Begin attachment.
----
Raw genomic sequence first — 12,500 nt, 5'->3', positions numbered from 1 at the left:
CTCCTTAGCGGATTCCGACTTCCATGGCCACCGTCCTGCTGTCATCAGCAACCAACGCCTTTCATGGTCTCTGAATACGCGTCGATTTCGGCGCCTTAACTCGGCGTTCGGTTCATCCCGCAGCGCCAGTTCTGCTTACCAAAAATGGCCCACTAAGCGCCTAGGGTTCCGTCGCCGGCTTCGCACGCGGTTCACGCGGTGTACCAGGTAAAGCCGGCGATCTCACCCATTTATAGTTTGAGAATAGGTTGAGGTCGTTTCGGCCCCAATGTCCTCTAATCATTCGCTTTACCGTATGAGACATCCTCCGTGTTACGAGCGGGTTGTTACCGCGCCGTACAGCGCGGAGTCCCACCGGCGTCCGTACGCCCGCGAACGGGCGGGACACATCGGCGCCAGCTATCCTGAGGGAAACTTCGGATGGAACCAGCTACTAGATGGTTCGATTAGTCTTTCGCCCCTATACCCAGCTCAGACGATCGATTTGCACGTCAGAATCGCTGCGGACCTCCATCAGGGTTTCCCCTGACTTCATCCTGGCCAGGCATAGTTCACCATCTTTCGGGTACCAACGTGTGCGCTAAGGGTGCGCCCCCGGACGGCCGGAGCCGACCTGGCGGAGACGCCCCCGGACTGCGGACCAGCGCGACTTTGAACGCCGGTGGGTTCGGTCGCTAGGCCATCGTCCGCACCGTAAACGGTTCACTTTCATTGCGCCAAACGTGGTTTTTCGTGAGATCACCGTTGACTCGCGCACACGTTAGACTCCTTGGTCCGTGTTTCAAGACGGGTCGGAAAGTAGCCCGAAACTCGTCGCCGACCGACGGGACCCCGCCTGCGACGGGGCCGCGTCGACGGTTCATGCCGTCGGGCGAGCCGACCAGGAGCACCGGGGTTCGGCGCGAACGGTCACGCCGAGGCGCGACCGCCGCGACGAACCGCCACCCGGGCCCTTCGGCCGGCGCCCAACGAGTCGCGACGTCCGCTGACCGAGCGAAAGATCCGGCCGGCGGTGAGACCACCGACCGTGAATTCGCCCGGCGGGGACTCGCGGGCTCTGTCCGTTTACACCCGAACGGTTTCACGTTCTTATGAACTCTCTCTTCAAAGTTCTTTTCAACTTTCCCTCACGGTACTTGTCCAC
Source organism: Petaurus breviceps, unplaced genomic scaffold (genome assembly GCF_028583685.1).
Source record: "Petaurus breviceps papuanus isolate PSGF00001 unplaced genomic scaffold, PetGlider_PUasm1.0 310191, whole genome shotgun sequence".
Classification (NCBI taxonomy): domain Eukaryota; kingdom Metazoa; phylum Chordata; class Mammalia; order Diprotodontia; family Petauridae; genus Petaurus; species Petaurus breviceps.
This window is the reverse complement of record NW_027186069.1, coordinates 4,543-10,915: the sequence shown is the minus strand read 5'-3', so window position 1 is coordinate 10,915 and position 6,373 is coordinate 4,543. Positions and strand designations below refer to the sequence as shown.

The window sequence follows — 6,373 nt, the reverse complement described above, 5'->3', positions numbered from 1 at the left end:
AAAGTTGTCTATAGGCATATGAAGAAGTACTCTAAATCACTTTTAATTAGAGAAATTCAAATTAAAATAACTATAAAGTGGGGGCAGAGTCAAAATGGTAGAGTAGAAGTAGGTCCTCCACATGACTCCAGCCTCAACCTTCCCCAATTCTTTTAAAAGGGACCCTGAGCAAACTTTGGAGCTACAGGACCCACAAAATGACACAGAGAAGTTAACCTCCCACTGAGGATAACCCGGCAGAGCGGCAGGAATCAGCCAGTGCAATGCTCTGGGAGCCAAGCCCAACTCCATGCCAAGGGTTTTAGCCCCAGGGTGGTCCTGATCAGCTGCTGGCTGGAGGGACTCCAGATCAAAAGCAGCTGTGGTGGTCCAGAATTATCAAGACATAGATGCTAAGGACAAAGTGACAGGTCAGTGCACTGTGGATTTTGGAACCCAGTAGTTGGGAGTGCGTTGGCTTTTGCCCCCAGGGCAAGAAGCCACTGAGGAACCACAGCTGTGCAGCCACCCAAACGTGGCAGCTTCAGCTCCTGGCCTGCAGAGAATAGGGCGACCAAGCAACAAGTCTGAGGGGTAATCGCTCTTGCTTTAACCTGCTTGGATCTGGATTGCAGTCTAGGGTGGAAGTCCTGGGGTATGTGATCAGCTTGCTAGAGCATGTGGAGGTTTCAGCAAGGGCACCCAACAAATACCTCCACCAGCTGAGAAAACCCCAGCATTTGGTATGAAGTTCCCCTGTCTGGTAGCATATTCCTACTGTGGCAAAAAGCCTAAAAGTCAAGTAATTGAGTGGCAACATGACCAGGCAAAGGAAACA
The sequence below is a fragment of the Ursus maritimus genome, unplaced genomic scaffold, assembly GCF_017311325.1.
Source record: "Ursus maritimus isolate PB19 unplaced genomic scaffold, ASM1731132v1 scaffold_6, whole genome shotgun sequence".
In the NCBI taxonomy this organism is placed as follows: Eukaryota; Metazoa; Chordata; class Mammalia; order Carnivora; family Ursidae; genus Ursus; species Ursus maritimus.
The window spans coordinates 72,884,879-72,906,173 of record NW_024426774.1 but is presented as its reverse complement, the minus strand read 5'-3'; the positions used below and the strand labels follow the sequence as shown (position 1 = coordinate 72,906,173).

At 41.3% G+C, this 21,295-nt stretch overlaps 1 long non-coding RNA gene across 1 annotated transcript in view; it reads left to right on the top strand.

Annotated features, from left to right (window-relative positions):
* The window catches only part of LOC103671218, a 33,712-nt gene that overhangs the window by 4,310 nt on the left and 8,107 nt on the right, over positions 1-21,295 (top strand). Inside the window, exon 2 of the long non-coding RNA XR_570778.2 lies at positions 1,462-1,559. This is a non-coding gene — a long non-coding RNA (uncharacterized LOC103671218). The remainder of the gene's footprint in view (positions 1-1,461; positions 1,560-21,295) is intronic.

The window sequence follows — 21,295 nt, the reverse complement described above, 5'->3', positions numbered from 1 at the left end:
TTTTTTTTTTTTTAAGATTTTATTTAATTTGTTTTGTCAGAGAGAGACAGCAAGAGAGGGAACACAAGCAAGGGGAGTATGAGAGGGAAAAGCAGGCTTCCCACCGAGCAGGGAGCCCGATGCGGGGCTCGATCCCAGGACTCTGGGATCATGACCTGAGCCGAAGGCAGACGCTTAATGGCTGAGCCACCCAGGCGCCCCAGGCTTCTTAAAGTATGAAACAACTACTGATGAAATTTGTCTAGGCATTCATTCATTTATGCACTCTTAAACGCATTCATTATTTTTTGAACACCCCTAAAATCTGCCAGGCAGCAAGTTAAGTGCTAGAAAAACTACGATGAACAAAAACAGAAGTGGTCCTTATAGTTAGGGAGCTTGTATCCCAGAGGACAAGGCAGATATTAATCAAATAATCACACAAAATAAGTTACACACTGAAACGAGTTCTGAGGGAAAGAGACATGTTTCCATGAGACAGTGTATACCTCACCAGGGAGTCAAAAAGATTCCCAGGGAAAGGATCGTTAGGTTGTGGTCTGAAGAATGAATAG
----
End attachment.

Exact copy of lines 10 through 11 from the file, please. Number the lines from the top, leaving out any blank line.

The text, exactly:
Source record: "Ursus maritimus isolate PB19 unplaced genomic scaffold, ASM1731132v1 scaffold_6, whole genome shotgun sequence".
In the NCBI taxonomy this organism is placed as follows: Eukaryota; Metazoa; Chordata; class Mammalia; order Carnivora; family Ursidae; genus Ursus; species Ursus maritimus.